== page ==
by Prof. John J. Michalczyk
Professor John Michalczyk teaches in the Fine Arts Department and is the Director of the Film Studies Program. Over the last two decades, he has produced numerous documentary films, dealing with historical events such as World War II and the Holocaust, as well as situations of conflict resolution. His most recent documentary, Who Takes Away the Sins: Witnesses to Clergy Abuse, was co-produced with his wife Susan and premiered this past spring at the Museum of Fine Arts in Boston. He joined the Boston College faculty in 1974.
Several years ago I received the Arts Alumni Award for my work in the arts. In my very brief remarks I suggested, “Scratch the surface and you will find in me an EDUCATOR. Over almost four
decades at BC [next year will be 40], I have tried to educate through my
teaching, writing, lecturing widely, and filming social justice documentaries.” Two highlights of this academic career stand
out. First is working closely with my wife Susan, Assistant Director of the A&S Honors Program, on my documentaries where she makes me look better than I am. With her razor-sharp intelligence
Susan can get to the heart of the matter and make our publication or documentary film achieve a higher quality, as she did with our recent collaboration on Who Takes Away the Sins: Witnesses to
Clergy Abuse. Secondly, the students in the Jacques Salmanowitz Program, which supports students in their social justice film work through grants, inspire me, as they serve as the next generation
who will leave their social imprint upon our planet.
The Jacques Salmanowitz Program began in 2001 with generous support from the Swiss firm Société Générale de Surveillance in Geneva, Switzerland, thanks to the vision of Madame Elisabeth Salina Amorini and Mr. Sy Rotter of Documentaries International. Since that time, students have travelled widely from the mining fields of Chile to the conflict-ridden area of Palestine, and from the poverty-stricken regions of Nicaragua to the Siberian Gulag. Each year students produce striking documentaries on moral courage, human rights, and social justice. What has been most rewarding for me has been the passion for social justice within each of the students who rise to the challenges of international travel and filming, whether it be in the back country of Peru or the under-developed villages of Sierra Leone. Having faced those challenges globally with my mentor Fr. Raymond Helmick, SJ, a conflict resolution specialist in the Theology Department, I am aware of the many stumbling blocks that the students must overcome in order to produce an honest documentary.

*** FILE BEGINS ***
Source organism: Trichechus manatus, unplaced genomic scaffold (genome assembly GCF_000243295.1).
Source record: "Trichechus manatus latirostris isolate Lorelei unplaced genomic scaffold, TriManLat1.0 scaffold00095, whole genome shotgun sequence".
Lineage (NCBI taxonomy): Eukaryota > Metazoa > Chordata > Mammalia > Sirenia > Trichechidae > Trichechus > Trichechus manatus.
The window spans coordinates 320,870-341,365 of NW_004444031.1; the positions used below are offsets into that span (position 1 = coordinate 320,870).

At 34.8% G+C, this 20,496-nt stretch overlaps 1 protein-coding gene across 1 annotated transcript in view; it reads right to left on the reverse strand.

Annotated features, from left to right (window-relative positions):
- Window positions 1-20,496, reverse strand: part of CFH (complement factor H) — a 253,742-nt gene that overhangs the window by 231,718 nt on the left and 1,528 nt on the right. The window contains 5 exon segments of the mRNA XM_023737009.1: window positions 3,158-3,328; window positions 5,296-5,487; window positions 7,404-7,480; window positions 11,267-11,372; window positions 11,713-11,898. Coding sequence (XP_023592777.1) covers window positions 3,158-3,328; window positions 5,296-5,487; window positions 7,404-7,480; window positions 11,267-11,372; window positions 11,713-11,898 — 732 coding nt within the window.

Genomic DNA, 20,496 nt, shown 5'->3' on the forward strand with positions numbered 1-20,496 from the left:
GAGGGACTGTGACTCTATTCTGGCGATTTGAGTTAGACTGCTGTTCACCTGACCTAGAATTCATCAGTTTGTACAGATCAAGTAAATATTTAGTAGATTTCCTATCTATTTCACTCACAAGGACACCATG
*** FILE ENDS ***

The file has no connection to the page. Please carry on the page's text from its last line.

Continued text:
What has also been most gratifying is to see the students who have produced films for the Salmanowitz Program continue on in the pursuit of socially conscious films following graduation. David LaMattina (’03) was the pioneer in the program, traveling to South Africa to film a narrative about a haven for children living with their mothers suffering from AIDS. To view his film, Nkosi’s Legacy, premiere at the Brattle Theater in Cambridge with almost 200 people in attendance confirmed me in my optimism about what the program can do. Subsequently, the film helped David enter a graduate program in film and then to work at Blue Sky Productions. Most recently he completed a film about children in New York connected with others in Sierra Leone as penpals in Brownstones to Red Dirt.
A second student, Helen Ryan (‘05), filmed a documentary about the deaf children of Nicaragua as part of the program, went on to intern with a former student Michael Rossi at WGBH television, which led her into a career of documentary filmmaking. Since then she has been seriously involved in PBS productions such as God in America and documentaries dealing with Helen Keller and Henry Ford.
Students approach me with a seminal idea, coming from the Faith, Peace and Justice Program, Film Studies, or International Studies among other programs and disciplines, and I help refine them, using my diverse experiences from our global film production. With the financial support from the grant and assistance from the Film Studies faculty, the students involved have been able to have a profound consciousness-raising experience in their travels, for example, to a barrio in Peru or a devastated region of Palestine.
My reward over the years has been witnessing what a student with a passion for social justice equipped with a camera can bring in awareness to others.